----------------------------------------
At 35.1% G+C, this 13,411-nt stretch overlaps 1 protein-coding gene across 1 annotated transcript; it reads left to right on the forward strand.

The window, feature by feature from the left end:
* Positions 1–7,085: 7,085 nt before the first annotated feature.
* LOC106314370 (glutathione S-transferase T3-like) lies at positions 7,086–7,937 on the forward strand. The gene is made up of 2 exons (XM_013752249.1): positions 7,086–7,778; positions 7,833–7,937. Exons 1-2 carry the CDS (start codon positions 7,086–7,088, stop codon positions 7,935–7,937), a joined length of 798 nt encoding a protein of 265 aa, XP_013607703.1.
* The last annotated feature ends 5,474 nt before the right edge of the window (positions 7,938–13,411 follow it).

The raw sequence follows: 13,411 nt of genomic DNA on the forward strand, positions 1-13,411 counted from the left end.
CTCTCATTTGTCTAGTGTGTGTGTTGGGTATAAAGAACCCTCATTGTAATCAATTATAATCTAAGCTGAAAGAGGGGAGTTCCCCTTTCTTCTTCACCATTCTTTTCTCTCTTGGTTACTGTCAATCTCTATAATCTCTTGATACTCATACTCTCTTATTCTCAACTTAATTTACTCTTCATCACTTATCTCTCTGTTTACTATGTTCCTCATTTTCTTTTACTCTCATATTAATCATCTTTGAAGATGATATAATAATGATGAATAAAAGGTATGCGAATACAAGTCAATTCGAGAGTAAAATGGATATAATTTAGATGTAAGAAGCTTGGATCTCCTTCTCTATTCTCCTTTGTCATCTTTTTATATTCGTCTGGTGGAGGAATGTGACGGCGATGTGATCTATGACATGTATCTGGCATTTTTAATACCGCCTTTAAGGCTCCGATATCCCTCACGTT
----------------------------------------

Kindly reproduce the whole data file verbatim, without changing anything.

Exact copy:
At 35.1% G+C, this 13,411-nt stretch overlaps 1 protein-coding gene across 1 annotated transcript; it reads left to right on the forward strand.

The window, feature by feature from the left end:
* Positions 1–7,085: 7,085 nt before the first annotated feature.
* LOC106314370 (glutathione S-transferase T3-like) lies at positions 7,086–7,937 on the forward strand. The gene is made up of 2 exons (XM_013752249.1): positions 7,086–7,778; positions 7,833–7,937. Exons 1-2 carry the CDS (start codon positions 7,086–7,088, stop codon positions 7,935–7,937), a joined length of 798 nt encoding a protein of 265 aa, XP_013607703.1.
* The last annotated feature ends 5,474 nt before the right edge of the window (positions 7,938–13,411 follow it).

The raw sequence follows: 13,411 nt of genomic DNA on the forward strand, positions 1-13,411 counted from the left end.
CTCTCATTTGTCTAGTGTGTGTGTTGGGTATAAAGAACCCTCATTGTAATCAATTATAATCTAAGCTGAAAGAGGGGAGTTCCCCTTTCTTCTTCACCATTCTTTTCTCTCTTGGTTACTGTCAATCTCTATAATCTCTTGATACTCATACTCTCTTATTCTCAACTTAATTTACTCTTCATCACTTATCTCTCTGTTTACTATGTTCCTCATTTTCTTTTACTCTCATATTAATCATCTTTGAAGATGATATAATAATGATGAATAAAAGGTATGCGAATACAAGTCAATTCGAGAGTAAAATGGATATAATTTAGATGTAAGAAGCTTGGATCTCCTTCTCTATTCTCCTTTGTCATCTTTTTATATTCGTCTGGTGGAGGAATGTGACGGCGATGTGATCTATGACATGTATCTGGCATTTTTAATACCGCCTTTAAGGCTCCGATATCCCTCACGTT